Truth Frequency Radio
Jun 29, 2015

http://tfrlive.com/wp-content/uploads/2015/06/uber_taxi+surveillance.jpgBy Amanda Warren

Uber is the nation’s largest ride-sharing company. You can get a ride in over 60 cities and become a taxi driver too. Because the model circumvents typical government and business obstacles and allows individuals the ability to draw extra income, it has been a boon to free market and entrepreneur admirers.

Unfortunately, the admiration bumps up against hesitation with fears of surveillance and tracking via its state-of-the-art software. That technology may have led to a $200+ million investment by Google last year. It was rumored that the investment would go towards expansion into person-to-person delivery service, but so far those dreams are unrealized.

Last Monday, after catching wind of an anticipated privacy policy change, a privacy-rights organization is joining up with the Federal Trade Commission to contest Uber’s alleged desire to track and collect user data.

Newsfactor has just reported:

In a 23-page complaint filed with the Federal Trade Commission, the Electronic Privacy Information Center called for the agency to investigate Uber and halt possible privacy invasions ahead of a revised policy set to take effect July 15.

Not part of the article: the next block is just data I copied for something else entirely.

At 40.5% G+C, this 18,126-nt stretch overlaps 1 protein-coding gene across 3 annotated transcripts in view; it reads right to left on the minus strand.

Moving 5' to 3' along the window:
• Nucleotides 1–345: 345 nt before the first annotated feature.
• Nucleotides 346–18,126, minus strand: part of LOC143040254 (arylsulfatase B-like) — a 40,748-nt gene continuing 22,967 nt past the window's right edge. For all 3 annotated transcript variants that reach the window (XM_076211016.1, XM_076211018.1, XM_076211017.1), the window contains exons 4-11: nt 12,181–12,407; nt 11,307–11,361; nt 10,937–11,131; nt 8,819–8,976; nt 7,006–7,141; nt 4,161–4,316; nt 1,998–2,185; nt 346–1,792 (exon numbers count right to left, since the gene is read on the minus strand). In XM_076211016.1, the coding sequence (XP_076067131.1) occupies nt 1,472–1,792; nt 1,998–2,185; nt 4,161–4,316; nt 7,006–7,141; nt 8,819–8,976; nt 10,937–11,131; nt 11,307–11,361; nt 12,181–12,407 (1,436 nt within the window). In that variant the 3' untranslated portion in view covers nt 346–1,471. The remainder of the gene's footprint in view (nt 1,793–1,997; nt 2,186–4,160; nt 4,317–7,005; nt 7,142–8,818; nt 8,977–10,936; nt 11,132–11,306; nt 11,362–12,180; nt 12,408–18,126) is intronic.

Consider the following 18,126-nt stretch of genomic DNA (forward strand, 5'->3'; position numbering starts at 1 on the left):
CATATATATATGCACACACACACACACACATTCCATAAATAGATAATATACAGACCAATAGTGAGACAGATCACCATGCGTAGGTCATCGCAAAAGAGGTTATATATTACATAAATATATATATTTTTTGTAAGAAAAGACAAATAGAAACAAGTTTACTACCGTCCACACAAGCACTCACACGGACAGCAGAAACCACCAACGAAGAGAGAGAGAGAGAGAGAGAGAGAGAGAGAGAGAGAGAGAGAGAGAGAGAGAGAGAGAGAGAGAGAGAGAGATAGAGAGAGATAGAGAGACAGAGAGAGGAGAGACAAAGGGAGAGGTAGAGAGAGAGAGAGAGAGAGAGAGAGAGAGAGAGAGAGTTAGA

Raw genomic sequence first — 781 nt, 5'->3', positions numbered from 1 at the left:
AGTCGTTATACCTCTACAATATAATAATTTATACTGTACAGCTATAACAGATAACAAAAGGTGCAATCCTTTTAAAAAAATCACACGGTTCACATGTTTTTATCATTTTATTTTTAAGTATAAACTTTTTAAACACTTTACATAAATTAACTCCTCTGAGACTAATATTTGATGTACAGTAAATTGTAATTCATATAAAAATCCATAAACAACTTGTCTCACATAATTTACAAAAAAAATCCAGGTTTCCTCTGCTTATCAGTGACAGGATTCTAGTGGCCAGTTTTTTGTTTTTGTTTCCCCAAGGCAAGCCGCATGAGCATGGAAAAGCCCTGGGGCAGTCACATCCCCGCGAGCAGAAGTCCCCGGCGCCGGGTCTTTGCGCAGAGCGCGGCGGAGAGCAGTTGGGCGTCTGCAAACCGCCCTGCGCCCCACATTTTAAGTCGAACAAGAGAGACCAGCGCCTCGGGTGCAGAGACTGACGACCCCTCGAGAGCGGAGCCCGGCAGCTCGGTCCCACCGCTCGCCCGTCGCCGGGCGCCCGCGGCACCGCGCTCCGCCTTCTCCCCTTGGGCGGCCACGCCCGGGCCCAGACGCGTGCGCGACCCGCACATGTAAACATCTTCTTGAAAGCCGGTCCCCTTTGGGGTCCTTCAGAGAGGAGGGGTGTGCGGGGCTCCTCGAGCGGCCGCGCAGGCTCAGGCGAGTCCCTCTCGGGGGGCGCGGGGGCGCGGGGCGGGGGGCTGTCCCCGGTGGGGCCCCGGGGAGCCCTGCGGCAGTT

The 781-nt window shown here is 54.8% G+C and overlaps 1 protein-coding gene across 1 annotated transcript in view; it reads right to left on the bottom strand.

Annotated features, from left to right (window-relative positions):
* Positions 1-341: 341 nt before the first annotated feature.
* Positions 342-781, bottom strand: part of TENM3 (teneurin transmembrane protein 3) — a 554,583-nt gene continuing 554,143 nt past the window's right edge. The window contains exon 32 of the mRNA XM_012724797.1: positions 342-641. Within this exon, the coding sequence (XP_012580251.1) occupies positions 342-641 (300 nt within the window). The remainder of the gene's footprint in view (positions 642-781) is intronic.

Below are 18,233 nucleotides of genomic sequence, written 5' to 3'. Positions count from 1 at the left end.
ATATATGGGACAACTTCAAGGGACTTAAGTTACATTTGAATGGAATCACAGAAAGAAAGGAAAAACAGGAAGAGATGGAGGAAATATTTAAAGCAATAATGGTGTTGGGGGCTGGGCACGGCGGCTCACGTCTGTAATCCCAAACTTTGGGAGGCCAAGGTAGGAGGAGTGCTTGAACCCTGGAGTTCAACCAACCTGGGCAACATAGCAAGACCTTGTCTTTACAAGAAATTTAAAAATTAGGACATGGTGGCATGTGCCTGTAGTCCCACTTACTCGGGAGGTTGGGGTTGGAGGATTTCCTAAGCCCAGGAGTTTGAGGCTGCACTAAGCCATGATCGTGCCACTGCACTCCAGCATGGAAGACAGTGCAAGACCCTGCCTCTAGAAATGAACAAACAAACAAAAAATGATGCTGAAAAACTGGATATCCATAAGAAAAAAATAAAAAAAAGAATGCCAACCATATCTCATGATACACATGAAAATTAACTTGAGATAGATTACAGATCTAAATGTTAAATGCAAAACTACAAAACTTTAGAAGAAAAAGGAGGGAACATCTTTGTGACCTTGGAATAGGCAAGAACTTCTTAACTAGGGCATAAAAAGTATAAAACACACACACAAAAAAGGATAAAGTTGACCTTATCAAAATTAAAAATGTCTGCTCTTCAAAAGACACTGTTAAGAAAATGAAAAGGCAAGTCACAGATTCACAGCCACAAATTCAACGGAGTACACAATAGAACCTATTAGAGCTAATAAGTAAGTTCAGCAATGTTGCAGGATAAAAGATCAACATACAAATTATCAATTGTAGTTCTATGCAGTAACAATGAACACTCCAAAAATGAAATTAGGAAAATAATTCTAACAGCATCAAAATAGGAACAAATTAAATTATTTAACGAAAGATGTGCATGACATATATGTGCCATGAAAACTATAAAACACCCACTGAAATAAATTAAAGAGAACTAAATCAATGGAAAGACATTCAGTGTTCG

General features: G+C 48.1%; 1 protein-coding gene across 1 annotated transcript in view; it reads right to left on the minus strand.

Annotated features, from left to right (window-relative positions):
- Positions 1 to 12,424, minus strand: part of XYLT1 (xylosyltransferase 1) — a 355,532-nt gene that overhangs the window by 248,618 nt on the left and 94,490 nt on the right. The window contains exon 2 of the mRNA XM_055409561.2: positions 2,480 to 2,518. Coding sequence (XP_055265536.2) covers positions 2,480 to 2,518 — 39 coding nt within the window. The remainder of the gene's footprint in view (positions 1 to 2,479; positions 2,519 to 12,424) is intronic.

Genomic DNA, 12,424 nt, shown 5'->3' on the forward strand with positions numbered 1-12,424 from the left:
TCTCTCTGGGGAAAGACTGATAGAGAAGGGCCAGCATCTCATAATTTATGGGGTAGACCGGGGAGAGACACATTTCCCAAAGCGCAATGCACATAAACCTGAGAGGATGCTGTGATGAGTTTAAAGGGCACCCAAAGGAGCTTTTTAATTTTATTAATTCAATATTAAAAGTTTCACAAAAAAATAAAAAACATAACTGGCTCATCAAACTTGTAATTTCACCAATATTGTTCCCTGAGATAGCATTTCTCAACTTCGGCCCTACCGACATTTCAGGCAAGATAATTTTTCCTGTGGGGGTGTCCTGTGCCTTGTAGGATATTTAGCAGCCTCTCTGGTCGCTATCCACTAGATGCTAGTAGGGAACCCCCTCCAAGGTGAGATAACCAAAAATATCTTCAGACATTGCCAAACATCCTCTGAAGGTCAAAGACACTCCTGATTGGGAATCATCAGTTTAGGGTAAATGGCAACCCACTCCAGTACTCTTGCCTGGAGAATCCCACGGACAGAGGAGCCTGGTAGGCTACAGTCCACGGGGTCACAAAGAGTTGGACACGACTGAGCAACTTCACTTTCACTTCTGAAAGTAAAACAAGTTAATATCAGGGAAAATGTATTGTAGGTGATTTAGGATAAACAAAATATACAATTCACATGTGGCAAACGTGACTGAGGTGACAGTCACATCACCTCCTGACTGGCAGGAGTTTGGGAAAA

“Uber’s revised privacy policy creates several risks for American consumers,” said EPIC in its complaint.

Uber adamantly denies the charge and says that the complaint has “no basis” and “that users would ‘be in control’ of how they release personal information.”

The company promised that the privacy statement would be simpler, easier to read and clearly state the users’ privacy boundaries as far as data collection goes.

But if there is a basis to EPIC’s complaint, than it is a big one. Newsfactor continues:

The biggest concern for EPIC, a Washington D.C.-based research center, is that Uber will collect location data from passengers even after they arrive at their destinations, as the Uber app can track GPS data if left running in the background of an iPhone, or other iOS device. Even users who turn off their GPS location finder could still be found through their phone IP address, which the privacy policy says offers a “unique identifier” for each user.

EPIC also claims that Uber will be able to access passenger’s contact lists, which it could use to send out promotional ads.

Such practices would not comprise new parts of the privacy policy. Rather, they are existing data collection possibilities that have come under scrutiny after Uber revised its policy May 28, with the intent, it said, to be jargon-free and clear to readers.

[…]

…According to EPIC, Uber tracked the location of journalists reporting on the company who had used its app, and one employee shared that data within the company. Other employees had turned on “God View,” an internal program, to track customers without their knowledge.

The FTC, so far, remains silent on any further action. Uber stands by the software and user-privacy. It acknowledges the software’s potential for tracking and gathering data like contact lists but says that it remains with the users to allow permission to access that data or not. How that user-control takes place is a mystery until July 15.

What is your prediction? Is Uber a victim of free market circumstance and remains for the people, or is it becoming a new arm of corpramental Big Brother? Do you trust them?

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